“I’ve never felt so human in my life than coming out here. Watching the homeless get fed every day, watching people who would not normally have dialogue with each other talk every day.
You don’t have to die physically. We dying emotionally. We dying financially. You know what I’m saying?”
Malik Rhassan was a protester at Occupy Wall Street and is the founder of Occupy The Hood. As a construction worker and father of three who grew up and still lives in Queens, Rhassan understands the ramifications of poverty and the difficulties his neighborhood faces, namely that of having the highest foreclosure rate in New York City. Though he has always supported local community organizations, he also had ideas of his own as to how things could be done.
Upon first visiting OWS at Liberty Square, Rhassan immediately noticed that few people of color were participating and he decided to do something about it. Using social media, he created a sub-movement called Occupy the Hood to raise awareness and bring minorities into the protest.
He brought in his friend and longtime community activist Ife Johari Uhuru from Detroit to run Occupy The Hood with him. They began by reaching out to community organizers who could benefit and lend a hand, and calls rapidly came streaming in. The grassroots effort has grown into a national community organizing movement that includes locations in 21 cities across the United States. Occupy The Hood has received support from everyone from “professors down to cats who just got out of prison,” says Rhassan. A recent “Feed the Hood” effort in Atlanta provided food for 500 homeless people.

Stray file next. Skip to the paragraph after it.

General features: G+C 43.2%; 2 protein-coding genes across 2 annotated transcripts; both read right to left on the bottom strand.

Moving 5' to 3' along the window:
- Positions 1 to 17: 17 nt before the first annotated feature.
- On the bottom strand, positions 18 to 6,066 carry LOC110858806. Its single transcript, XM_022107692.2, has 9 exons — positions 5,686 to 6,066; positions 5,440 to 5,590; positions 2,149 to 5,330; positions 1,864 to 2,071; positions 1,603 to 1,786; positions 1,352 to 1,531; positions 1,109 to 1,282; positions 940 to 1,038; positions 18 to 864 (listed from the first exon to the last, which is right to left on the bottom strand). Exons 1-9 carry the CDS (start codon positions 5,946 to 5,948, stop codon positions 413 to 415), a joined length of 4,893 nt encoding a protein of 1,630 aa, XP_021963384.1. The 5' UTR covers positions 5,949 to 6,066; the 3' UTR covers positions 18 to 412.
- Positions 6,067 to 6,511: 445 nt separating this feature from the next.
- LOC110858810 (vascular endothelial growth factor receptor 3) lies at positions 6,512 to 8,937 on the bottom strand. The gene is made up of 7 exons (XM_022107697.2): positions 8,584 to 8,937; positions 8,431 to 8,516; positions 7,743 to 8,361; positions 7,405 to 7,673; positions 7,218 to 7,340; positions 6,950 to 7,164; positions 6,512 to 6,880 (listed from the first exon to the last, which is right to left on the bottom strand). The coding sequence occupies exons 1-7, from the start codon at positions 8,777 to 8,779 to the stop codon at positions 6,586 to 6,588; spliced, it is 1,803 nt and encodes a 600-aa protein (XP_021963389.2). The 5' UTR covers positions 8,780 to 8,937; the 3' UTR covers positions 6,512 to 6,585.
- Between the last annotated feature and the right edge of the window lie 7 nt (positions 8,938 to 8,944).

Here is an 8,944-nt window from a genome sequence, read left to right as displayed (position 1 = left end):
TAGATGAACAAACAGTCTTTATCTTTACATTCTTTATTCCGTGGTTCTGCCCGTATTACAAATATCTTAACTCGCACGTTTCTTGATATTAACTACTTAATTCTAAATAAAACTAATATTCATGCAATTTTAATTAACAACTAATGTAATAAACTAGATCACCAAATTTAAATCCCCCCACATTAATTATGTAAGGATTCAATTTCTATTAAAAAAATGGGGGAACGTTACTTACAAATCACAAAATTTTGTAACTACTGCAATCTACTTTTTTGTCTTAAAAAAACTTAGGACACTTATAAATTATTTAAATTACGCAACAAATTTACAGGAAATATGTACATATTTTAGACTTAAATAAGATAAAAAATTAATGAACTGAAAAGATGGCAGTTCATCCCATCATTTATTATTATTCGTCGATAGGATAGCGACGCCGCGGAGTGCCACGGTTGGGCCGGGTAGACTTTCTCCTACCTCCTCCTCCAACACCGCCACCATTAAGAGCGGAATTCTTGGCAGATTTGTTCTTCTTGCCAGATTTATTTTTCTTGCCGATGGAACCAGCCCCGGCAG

Rhassan co-hosts a weekly radio show called Occupy The Hood on Progressive Radio Network. What drives his ongoing work is his passion and ability to organize efforts towards empowering communities.
Occupy The Hood radio podcast:
Malik Rhassan on The State of Occupy (4 min)
Malik Rhassan on Occupy The Hood (8 min)